WHEN:
Tuesday, May 3, 2022, 2 p.m.- 3 p.m.

WHERE:
World War II Memorial, 17th Street NW
Between Constitution Avenue NW and Independence Avenue SW.

The event includes distinguished speakers and guests, military band, Honor Guard and hundreds of seated veterans, volunteers and supporters, set against the backdrop of the World War II Memorial.

For more information visit, Honor Flight Network.

New Minnesota Veterans Law promises to ‘protect and support’ those who served

LinkedIn
A man wearing appearing with half civilian clothing and the other half of a military uniform

By Dana Thiede, Kare 11 NBC

Vowing to make good on Minnesota’s duty to “protect and support” those who have served in the military, Governor Tim Walz on Tuesday signed the new state Veterans Bill into law.

The legislation, which passed through both the House and Senate nearly unanimously, was written to end and prevent future veteran homelessness, fund veterans’ homes and cemeteries around the state, and award bonuses to Gold Star families who have sacrificed while their loved ones were serving.

“This bill makes good on our duty to protect and support our veterans during and after their service – and it demonstrates that we can come together in a bipartisan way to honor the sacrifices of our veterans and their families,” said Governor Walz in a released statement. “As a 24-year veteran of the National Guard, this is a bill that’s close to my heart. I know that this is going to have a real impact for our veterans and I’m proud to sign it into law.”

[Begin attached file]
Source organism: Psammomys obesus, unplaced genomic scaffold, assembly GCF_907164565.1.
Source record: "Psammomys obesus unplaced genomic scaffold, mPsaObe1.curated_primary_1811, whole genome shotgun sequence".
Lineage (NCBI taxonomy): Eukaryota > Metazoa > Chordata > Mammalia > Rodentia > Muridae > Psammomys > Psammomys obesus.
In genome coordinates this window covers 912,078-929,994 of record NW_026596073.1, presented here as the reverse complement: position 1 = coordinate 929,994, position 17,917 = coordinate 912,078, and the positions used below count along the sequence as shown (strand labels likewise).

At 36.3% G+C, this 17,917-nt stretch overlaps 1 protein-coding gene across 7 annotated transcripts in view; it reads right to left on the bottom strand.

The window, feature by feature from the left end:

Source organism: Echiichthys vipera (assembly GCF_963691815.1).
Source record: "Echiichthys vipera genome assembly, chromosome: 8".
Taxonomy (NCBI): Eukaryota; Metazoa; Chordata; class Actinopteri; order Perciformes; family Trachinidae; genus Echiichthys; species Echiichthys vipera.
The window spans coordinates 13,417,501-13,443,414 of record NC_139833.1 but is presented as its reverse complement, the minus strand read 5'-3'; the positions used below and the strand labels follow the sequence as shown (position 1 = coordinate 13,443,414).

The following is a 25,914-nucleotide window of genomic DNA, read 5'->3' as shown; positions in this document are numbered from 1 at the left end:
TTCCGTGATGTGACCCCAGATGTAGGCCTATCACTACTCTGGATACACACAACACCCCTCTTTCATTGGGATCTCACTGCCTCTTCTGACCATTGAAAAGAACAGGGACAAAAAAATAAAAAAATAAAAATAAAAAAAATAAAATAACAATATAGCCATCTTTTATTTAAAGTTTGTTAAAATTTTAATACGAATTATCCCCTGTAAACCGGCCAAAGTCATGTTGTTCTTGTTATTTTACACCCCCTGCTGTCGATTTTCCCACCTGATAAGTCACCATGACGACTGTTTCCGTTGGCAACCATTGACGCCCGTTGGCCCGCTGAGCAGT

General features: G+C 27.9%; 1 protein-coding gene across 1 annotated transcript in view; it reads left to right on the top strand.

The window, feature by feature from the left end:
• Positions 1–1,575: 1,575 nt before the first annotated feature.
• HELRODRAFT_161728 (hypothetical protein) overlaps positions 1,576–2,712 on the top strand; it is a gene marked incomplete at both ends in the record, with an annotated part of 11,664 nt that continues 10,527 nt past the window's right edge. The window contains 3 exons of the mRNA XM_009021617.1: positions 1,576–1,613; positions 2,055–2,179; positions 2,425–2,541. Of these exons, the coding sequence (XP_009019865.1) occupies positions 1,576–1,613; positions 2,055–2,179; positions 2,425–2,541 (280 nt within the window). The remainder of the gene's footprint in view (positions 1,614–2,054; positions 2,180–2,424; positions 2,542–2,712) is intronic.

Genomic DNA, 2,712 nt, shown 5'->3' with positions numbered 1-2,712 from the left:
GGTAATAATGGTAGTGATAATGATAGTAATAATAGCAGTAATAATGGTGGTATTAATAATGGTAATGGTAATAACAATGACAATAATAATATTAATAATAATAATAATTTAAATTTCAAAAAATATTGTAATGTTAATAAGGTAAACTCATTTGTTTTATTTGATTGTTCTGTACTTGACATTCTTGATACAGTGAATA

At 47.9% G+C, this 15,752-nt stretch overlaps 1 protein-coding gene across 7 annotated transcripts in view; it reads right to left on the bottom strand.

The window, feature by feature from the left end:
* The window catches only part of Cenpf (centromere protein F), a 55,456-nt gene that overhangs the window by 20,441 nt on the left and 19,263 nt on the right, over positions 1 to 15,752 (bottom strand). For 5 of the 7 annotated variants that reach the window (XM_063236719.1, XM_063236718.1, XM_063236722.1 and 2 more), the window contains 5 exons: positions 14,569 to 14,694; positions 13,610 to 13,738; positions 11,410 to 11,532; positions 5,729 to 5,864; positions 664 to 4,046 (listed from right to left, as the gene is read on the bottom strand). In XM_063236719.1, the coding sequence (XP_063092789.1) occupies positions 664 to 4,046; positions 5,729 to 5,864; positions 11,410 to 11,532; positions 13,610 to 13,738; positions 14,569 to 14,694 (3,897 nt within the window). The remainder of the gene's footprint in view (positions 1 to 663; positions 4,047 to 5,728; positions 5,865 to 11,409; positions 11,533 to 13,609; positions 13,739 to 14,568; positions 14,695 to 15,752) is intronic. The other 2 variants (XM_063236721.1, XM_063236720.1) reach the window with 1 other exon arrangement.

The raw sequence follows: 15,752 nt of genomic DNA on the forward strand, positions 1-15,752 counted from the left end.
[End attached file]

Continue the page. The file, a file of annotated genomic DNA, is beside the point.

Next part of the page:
The new Veterans Law includes:

  • $5.4 million that will fund a grant to provide assistance to veterans and former service members and their families who are homeless or in danger of homelessness.
  • $1.7 million annually to fund temporary housing options for vets experiencing homelessness and to increase outreach activities to end homelessness.
  • $10.3 million in fiscal year 2022 and $16.5 million in 2023 for the design, construction, furnishing, and equipping of new veterans homes to support vets in Bemidji, Montevideo, and Preston, Minnesota.
  • Nearly $25 million in fiscal year 2023 to fund service bonuses to post 9/11 era vets and Gold Star families.

“Minnesota’s more than 304,000 Veterans know that their voices were heard and their service honored with the historic passing of this first-ever Veterans Omnibus Bill,” said Minnesota Department of Veterans Affairs Commissioner Larry Herke.

Along with support for Minnesota’s veterans, the new Veterans Law also provides $4 million for enlistment incentives designed to retain trained and ready members of the Minnesota National Guard over fiscal years 2023-2025.

Click here to read the full article on Kare 11 NBC.

Providing Business, DVBE. Employment & Educational Opportunities For Veterans

American Family Insurance

American Family Insurance

Leidos Video

lilly

Alight

Alight

Upcoming Events

  1. City Career Fair
    January 19, 2022 - November 4, 2022
  2. The Small Business Expo–Multiple Event Dates
    February 17, 2022 - December 1, 2022
  3. Multiple Hire GI Hiring Events During June-December!
    June 21, 2022 - December 8, 2022
  4. San Diego Unified Construction Expo 2022
    July 13, 2022
  5. Business Beyond Barriers Conference + Expo
    July 14, 2022